Bready or Not: Lebkuchen

          And trust me, you want their thing done. These are awesome cookies, sure to delight and surprise anyone who digs in.

          Modified from a recipe printed in Cooking Light Magazine, December 2008.

          Bready or Not: Lebkuchen

          This take on the classic German holiday cookie is packed with complex spices and citrusy notes. Note that the dough needs to chill for a full day prior to baking. The final result is firm and chewy when fresh, and after about two days, they firm up more but remain delicious.
          Course: Dessert, Snack
          Cuisine: German
          Keyword: cookies, gingerbread, holiday, lemon
          Author: Beth Cato

          Ingredients

          Cookies

          • 3/4 cup brown sugar packed
          • 1/2 cup honey
          • 1/4 cup unsalted butter half stick
          • 1/4 cup dark molasses
          • 2 teaspoons espresso powder
          • 1 large egg
          • 3/4 cup ground almonds sifted
          • 1/2 cup candied orange slices chopped, or candied orange peel
          • 3 1/2 cups all-purpose flour 15.75 ounces
          • 1 teaspoon ground cinnamon
          • 1/2 teaspoon baking soda
          • 1/2 teaspoon ground cardamom
          • 1/2 teaspoon ground cloves
          • 1/4 teaspoon ginger
          • 1/8 teaspoon salt

          Glaze

          • 3/4 cup confectioners’ sugar
          • 2 teaspoons lemon juice
          • 1 1/2 teaspoons water

          Instructions

          • In a medium saucepan on medium heat, constantly stir together the brown sugar, honey, butter, and molasses until the sugar is dissolved. Make sure it doesn’t come to a boil. Transfer the mixture to large bowl and let it cool to room temperature.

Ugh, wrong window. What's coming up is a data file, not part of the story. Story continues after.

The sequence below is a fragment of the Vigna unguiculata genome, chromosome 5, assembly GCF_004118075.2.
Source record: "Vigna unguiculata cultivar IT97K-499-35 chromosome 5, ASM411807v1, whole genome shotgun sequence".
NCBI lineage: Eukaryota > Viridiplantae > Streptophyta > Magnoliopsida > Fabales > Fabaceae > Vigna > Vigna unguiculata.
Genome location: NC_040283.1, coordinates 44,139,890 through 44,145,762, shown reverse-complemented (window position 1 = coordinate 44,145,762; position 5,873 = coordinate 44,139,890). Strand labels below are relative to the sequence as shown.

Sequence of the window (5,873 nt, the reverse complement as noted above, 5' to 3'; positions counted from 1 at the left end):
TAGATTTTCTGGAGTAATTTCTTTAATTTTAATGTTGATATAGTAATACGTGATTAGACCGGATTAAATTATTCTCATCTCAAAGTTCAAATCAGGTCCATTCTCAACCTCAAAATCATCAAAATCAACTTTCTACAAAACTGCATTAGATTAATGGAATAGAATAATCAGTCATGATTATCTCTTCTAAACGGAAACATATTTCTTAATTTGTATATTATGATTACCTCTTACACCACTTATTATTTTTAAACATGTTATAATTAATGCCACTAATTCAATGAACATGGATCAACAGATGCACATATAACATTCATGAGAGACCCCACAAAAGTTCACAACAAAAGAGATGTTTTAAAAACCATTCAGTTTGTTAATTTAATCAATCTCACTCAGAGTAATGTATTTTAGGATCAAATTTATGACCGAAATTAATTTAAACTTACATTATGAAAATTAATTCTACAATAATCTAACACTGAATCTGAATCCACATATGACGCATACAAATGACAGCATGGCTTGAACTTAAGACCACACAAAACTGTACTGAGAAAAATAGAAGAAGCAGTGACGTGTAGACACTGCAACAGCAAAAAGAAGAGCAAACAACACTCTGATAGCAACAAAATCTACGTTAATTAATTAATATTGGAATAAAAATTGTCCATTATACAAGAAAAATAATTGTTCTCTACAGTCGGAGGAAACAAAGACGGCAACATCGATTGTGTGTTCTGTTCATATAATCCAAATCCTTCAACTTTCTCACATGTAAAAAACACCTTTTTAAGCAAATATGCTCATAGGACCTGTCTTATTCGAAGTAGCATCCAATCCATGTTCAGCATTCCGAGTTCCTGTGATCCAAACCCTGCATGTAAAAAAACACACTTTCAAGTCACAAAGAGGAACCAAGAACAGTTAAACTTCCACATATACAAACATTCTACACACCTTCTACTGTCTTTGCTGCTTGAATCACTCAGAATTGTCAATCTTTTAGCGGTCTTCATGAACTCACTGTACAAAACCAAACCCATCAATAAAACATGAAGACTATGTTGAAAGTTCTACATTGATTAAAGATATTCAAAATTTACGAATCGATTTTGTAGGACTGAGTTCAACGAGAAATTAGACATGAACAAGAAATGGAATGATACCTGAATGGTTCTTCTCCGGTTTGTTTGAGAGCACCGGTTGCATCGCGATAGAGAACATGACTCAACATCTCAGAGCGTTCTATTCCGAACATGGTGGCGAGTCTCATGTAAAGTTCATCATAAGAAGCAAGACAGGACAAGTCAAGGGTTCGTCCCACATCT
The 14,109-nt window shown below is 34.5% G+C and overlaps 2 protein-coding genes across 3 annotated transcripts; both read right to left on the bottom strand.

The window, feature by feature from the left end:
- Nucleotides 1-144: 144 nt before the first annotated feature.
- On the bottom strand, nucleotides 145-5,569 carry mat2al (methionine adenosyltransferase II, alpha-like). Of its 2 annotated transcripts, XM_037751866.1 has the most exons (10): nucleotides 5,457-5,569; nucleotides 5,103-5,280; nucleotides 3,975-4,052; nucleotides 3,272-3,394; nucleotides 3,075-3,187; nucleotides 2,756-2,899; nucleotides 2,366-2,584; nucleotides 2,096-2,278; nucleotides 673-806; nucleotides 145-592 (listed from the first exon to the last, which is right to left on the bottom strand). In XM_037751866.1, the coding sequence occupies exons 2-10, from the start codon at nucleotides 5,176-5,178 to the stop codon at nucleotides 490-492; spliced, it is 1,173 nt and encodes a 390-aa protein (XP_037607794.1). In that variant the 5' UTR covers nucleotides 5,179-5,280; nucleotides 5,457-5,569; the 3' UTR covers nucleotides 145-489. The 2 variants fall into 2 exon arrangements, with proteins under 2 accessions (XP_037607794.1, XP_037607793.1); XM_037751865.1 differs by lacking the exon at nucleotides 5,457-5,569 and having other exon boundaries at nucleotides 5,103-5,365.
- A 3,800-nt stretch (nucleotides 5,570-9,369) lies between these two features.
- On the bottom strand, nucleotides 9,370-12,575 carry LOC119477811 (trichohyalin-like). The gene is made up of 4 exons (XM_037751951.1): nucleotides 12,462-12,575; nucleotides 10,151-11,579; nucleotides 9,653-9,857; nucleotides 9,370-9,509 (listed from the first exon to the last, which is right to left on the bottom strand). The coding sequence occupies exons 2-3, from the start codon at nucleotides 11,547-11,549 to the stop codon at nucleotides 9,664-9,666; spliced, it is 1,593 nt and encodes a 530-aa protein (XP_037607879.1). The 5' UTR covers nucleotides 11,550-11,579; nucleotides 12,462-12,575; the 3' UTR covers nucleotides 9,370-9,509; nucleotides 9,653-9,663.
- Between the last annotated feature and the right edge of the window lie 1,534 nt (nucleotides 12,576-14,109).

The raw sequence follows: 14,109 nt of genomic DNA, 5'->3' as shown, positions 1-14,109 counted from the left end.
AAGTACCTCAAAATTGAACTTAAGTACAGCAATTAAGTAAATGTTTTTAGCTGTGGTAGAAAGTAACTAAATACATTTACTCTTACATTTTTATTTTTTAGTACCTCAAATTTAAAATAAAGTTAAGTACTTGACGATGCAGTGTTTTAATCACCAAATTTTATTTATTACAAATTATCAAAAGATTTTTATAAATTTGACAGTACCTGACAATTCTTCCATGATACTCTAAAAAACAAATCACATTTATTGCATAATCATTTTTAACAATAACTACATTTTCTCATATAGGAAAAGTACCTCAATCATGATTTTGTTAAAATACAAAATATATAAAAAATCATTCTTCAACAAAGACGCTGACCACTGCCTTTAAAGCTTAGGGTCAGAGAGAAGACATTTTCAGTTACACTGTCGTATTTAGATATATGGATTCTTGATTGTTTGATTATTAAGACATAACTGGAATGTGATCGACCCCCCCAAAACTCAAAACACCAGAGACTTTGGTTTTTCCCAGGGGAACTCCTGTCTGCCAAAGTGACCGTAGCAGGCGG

• Add the espresso powder and egg to the cool sugar mixture. Follow that up with the ground almonds and candied orange bits.
          • In a separate bowl, stir together the rest of the dry ingredients. Gradually combine the two bowls until just mixed. Lift it up and knead it for a minute or so to make sure no flour remains at the bottom.
          • Wrap dough in plastic wrap and stash in the fridge for at least a day.
          • Preheat oven at 325-degrees. Cover two large baking sheets with parchment paper.
          • Divide dough into 4 portions. Keep the other portions chilled while rolling 1 out into a 8×6-inch rectangle. Cut (a pizza slicer or bench knife are great) into 3×1-inch bars. Transfer to baking sheet, setting them an inch apart.
          • Bake for about 20 minutes, or until firm. If cooking both sheets at once, switch their positions about halfway through.
          • As soon as the cookies are out, mix up the glaze. Drizzle glaze back and forth over the warm cookies. Let glaze set for an hour before packing up cookies in sealed containers.

          OM NOM NOM!

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            Giftmas 2020: Help the Edmonton Food Bank!

            Posted by on Dec 15, 2020 in Blog, giftmas | 1 comment

            giftmas 2020